Facing a complex set of challenges that try humanity as never before, world leaders convene at the United Nations this week under the shadow of Europe’s first major war since World War II — a conflict that has unleashed a global food crisis and divided major powers in a way not seen since the Cold War.
The many facets of the Ukraine war are expected to dominate the annual meeting, which convenes as many countries and peoples confront growing inequality, an escalating climate crisis, the threat of multiple famines and an internet-fueled tide of misinformation and hate speech — all atop a coronavirus pandemic that is halfway through its third year.
For the first time since the United Nations was founded atop the ashes of World War II, European nations are witnessing war in their midst waged by nuclear-armed neighboring Russia. Its Feb. 24 invasion not only threatens Ukraine’s survival as an independent democratic nation but has leaders in many countries worrying about trying to preserve regional and international peace and prevent a wider war.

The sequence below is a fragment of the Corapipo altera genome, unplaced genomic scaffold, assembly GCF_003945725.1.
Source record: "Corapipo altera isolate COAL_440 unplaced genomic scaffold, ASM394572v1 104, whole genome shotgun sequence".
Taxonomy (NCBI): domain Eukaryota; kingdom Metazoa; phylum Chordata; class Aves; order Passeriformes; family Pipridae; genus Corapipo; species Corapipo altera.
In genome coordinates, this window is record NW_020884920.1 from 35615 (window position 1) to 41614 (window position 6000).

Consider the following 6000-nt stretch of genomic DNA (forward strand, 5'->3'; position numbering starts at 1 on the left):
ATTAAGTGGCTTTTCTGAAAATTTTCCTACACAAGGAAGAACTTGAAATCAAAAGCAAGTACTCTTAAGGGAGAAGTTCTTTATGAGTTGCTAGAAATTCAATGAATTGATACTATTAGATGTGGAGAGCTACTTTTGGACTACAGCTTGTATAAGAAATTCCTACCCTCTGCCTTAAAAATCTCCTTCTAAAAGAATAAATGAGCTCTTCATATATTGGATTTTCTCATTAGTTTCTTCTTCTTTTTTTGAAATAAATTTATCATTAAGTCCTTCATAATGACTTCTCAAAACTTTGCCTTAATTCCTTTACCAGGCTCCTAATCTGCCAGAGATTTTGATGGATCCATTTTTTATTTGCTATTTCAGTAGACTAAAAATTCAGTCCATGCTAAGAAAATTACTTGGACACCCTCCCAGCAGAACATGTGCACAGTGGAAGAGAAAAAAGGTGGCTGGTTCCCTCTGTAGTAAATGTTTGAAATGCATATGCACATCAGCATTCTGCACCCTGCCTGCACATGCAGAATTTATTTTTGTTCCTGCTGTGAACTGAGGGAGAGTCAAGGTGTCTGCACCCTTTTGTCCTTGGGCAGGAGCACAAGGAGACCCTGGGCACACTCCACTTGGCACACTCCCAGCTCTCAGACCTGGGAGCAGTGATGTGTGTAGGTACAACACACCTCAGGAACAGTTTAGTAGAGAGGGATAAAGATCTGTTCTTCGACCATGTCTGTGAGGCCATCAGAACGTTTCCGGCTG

U.N. Secretary-General Antonio Guterres said the strategic divides — with the West on one side and Russia and increasingly China on the other — are “paralyzing the global response to the dramatic challenges we face.”
He pointed not only to the devastation in Ukraine from nearly seven months of fighting but the war’s impact on the global economy.
Escalating food and energy prices are hitting the world’s poorest people hardest, and nations are “being devoured by the acids of nationalism and self-interest” instead of working together and resolving disputes peacefully, two principles that lie at the heart of the U.N. Charter and underpin everything the United Nations tries to do.